While taking Trizivir, it is important to keep all of your appointments with your health care provider.
Trizivir is a prescription medicine approved by the U.S. Food and Drug Administration (FDA) for the treatment of HIV infection in adults and adolescents who weigh at least 90 pounds (40 kilograms). Trizivir can be used alone as a complete treatment regimen or with other HIV medicines.
Trizivir contains the following three different medicines combined in one pill:
NRTIs block an HIV enzyme called reverse transcriptase. (An enzyme is a protein that starts or increases the speed of a chemical reaction.) By blocking reverse transcriptase, the three drugs in combination prevent HIV from multiplying and can reduce the amount of HIV in the body.
HIV medicines can’t cure HIV/AIDS, but taking a combination of HIV medicines (called an HIV treatment regimen) every day helps people with HIV live longer, healthier lives. HIV medicines also reduce the risk of HIV transmission.
Before taking Trizivir, tell your health care provider:
Trizivir comes in tablet form. Each tablet contains:
Take Trizivir according to your health care provider’s instructions.
Trizivir should be taken by mouth, with or without food.
If you take too much Trizivir, contact your health care provider or local poison control center (1-800-222-1222) right away, or go to the nearest hospital emergency room.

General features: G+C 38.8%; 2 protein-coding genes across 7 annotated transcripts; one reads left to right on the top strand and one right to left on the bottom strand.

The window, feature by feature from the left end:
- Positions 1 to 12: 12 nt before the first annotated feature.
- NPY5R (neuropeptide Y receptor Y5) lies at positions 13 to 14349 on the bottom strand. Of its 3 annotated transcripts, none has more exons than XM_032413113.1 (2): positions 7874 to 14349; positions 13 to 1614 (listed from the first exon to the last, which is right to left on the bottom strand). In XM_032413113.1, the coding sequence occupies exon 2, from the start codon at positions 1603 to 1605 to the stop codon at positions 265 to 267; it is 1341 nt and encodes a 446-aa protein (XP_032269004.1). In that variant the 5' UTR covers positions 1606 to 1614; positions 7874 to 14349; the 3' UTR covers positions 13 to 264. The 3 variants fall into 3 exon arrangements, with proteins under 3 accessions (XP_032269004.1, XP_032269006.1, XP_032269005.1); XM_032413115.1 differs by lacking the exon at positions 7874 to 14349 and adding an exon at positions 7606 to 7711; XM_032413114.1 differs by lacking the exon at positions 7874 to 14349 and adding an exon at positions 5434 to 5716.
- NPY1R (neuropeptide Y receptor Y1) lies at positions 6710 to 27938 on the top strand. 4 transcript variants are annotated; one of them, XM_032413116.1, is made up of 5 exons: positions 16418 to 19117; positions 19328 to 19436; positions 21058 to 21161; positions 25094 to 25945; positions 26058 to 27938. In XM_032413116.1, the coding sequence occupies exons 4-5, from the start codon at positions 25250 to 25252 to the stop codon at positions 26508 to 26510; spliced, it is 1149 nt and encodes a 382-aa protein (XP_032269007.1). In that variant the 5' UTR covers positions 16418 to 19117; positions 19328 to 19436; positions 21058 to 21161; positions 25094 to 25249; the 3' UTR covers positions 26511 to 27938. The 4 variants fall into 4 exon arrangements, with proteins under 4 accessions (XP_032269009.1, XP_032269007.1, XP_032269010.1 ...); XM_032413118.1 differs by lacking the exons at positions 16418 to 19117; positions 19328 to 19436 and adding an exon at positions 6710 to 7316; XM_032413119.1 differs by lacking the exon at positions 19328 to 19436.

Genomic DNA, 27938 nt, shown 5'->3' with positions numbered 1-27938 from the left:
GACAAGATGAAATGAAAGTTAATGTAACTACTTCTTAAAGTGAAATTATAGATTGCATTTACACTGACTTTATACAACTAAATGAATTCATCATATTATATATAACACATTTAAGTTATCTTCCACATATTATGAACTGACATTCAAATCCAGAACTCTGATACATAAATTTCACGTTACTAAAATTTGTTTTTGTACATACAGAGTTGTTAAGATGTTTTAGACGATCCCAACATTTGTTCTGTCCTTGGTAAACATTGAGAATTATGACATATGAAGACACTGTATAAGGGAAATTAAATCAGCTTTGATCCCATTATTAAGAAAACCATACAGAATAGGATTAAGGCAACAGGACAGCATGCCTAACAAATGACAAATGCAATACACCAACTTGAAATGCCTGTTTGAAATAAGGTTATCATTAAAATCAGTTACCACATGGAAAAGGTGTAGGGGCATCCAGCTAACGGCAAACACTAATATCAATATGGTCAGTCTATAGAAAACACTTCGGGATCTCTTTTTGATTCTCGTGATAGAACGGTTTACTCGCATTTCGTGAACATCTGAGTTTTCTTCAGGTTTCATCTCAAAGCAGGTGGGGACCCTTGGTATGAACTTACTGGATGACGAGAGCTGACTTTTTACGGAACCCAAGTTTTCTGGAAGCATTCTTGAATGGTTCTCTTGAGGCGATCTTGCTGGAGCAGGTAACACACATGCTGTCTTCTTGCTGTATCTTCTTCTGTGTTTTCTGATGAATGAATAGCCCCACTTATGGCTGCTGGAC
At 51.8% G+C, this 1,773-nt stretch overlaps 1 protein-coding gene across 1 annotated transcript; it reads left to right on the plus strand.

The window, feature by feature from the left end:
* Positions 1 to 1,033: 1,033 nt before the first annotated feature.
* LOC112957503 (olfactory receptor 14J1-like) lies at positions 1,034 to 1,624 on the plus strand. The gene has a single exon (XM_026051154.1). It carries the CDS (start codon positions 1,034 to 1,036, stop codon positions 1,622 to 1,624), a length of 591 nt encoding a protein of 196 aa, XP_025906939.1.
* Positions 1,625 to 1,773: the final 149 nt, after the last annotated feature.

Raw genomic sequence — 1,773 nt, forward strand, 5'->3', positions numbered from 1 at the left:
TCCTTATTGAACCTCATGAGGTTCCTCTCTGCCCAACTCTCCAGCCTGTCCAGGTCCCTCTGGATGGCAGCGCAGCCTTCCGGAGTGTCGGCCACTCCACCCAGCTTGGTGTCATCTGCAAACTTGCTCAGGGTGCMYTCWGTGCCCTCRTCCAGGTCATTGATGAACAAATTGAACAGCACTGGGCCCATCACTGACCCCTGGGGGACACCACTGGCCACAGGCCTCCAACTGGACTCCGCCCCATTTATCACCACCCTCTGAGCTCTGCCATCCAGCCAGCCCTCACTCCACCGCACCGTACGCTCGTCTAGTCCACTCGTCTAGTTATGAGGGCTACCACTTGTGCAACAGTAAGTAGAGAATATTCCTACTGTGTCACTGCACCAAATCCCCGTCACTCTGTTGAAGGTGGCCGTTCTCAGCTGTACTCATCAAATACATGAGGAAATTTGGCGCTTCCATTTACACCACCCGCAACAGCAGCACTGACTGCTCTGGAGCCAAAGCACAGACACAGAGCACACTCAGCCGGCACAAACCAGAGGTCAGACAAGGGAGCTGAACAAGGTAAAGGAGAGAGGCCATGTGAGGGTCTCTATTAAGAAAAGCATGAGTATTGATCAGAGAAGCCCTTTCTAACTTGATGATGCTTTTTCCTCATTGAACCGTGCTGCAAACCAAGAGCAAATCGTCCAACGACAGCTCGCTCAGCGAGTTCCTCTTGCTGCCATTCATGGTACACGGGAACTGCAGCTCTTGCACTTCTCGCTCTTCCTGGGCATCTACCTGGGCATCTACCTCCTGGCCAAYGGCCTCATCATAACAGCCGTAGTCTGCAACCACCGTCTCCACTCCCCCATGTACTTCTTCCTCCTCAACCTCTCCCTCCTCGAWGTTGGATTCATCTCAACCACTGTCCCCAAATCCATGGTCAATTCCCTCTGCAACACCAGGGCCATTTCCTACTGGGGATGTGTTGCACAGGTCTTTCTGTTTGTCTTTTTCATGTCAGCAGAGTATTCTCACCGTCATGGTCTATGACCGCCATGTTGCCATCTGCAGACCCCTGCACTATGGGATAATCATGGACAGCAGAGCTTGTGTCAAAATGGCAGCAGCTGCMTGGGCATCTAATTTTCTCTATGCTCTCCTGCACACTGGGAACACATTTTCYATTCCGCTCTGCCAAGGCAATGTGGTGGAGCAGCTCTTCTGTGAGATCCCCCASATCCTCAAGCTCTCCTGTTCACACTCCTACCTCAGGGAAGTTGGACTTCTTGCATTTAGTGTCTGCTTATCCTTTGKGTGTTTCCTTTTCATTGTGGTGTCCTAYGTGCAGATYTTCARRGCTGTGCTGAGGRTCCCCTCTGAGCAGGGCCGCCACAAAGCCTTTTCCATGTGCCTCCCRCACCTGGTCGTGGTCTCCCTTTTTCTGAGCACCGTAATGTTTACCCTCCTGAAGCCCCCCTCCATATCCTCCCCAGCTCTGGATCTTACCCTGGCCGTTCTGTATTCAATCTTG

For more information on how to take Trizivir, see the FDA drug label from DailyMed. (DailyMed is a federal website that includes the most recent drug labels submitted to FDA.)
If you miss a dose of Trizivir, take the missed dose as soon as you remember it. But if it is almost time for your next dose, skip the missed dose and just take your next dose at the regular time. Do not take two doses at the same time to make up for a missed dose.
Trizivir can cause serious, life-threatening side effects. These include allergic reactions, lactic acidosis (a buildup of lactic acid in the blood), liver problems, muscle weakness (myopathy), and blood disorders such as severe anemia (extremely reduced numbers of red blood cells) or neutropenia (reduced numbers of white blood cells). (See the WARNING above.)
Other possible side effects of Trizivir include:
Tell your health care provider if you have any side effect that bothers you or that does not go away.
These are not all the possible side effects of Trizivir. To learn more about possible side effects of Trizivir, read the drug label or package insert or talk to your health care provider or pharmacist.
The AIDSinfo fact sheet on HIV Medicines and Side Effects also includes information that may apply to Trizivir.
You can also report side effects to FDA at 1-800-FDA-1088 (1-800-332-1088) or online at https://www.accessdata.fda.gov/scripts/medwatch/.
More information about Trizivir is available:
Last Reviewed: May 8, 2015
Last Updated: May 8, 2015